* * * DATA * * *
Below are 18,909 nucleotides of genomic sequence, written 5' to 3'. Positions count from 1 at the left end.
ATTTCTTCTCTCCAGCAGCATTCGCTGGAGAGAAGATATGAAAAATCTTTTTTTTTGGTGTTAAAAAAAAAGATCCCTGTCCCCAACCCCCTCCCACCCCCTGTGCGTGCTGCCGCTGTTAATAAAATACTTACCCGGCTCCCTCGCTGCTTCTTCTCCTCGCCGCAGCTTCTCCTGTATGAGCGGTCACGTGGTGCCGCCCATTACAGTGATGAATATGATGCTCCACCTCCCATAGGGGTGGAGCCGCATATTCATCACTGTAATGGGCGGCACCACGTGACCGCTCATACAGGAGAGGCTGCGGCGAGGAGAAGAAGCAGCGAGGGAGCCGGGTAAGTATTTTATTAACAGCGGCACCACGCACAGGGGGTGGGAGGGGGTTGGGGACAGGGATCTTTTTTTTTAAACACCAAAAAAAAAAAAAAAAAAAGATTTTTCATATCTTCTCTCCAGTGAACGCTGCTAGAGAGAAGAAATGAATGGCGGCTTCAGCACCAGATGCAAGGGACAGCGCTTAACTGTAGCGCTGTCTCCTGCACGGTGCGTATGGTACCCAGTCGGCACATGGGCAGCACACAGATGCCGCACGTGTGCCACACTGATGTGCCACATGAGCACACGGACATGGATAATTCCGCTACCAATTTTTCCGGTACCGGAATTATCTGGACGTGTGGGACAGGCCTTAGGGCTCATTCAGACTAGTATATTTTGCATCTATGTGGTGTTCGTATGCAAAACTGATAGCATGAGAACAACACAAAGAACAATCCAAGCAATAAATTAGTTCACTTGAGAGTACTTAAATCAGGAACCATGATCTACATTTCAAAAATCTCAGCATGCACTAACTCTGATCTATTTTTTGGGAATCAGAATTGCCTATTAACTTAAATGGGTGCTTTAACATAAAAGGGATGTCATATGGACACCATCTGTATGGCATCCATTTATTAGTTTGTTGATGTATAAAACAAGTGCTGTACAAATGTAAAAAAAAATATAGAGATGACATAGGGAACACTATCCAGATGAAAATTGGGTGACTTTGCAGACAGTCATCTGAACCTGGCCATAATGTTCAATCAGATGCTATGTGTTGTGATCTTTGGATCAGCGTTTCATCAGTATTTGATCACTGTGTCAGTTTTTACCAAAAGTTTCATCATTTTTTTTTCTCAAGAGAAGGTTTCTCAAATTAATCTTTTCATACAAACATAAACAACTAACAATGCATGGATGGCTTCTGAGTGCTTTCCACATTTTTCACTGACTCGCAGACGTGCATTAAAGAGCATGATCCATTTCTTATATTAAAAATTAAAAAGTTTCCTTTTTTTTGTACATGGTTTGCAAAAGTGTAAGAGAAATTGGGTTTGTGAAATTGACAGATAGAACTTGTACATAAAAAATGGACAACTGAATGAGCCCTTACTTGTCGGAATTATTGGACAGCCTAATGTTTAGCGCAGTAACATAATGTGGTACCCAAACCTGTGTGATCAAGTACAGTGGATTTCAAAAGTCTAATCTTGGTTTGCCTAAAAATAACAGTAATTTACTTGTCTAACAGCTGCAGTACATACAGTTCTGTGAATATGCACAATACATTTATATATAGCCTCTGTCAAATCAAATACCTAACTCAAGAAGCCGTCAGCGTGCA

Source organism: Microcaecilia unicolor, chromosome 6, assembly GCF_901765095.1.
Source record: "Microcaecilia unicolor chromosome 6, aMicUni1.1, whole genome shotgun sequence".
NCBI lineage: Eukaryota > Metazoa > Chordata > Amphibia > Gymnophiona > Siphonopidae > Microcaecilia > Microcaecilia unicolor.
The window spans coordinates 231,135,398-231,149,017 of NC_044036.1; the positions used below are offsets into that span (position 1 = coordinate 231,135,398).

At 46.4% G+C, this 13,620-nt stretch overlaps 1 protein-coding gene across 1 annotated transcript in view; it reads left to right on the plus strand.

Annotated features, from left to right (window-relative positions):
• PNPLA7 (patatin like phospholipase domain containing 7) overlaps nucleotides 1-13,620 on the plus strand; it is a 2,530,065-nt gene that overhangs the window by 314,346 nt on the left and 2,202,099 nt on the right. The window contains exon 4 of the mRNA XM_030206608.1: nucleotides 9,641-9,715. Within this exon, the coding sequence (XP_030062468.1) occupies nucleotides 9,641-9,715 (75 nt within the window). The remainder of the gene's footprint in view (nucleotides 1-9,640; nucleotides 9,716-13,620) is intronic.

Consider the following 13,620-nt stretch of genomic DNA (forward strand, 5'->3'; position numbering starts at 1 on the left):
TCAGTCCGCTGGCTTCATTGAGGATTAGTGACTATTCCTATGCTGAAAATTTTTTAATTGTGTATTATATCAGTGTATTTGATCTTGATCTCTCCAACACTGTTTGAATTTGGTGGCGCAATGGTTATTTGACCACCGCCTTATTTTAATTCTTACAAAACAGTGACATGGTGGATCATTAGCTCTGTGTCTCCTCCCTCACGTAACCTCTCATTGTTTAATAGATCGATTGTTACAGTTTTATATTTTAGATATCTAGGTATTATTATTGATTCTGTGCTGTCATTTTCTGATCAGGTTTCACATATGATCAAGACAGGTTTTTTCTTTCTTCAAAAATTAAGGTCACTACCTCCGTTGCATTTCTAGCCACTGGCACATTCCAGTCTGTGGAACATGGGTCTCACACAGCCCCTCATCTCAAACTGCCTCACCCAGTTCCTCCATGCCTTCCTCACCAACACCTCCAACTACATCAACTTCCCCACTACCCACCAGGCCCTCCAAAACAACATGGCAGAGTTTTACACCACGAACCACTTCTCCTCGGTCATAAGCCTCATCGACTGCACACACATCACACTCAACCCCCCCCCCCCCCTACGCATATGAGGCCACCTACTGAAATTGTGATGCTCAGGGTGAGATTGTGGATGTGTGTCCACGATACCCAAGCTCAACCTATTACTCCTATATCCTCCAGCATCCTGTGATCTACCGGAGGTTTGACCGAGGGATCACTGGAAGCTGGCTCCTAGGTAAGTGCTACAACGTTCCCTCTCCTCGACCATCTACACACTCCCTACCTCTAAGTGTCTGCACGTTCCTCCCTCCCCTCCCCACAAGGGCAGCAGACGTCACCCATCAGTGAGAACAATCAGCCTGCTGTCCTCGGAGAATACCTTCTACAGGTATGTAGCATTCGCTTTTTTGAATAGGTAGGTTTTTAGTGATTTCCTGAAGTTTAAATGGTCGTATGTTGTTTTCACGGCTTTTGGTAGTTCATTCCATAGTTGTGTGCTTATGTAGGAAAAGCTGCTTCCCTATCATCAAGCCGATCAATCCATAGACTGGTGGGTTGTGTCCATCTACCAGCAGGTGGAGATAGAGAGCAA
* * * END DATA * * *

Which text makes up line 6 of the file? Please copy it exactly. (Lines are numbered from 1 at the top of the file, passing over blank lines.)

The window spans coordinates 231,135,398-231,149,017 of NC_044036.1; the positions used below are offsets into that span (position 1 = coordinate 231,135,398).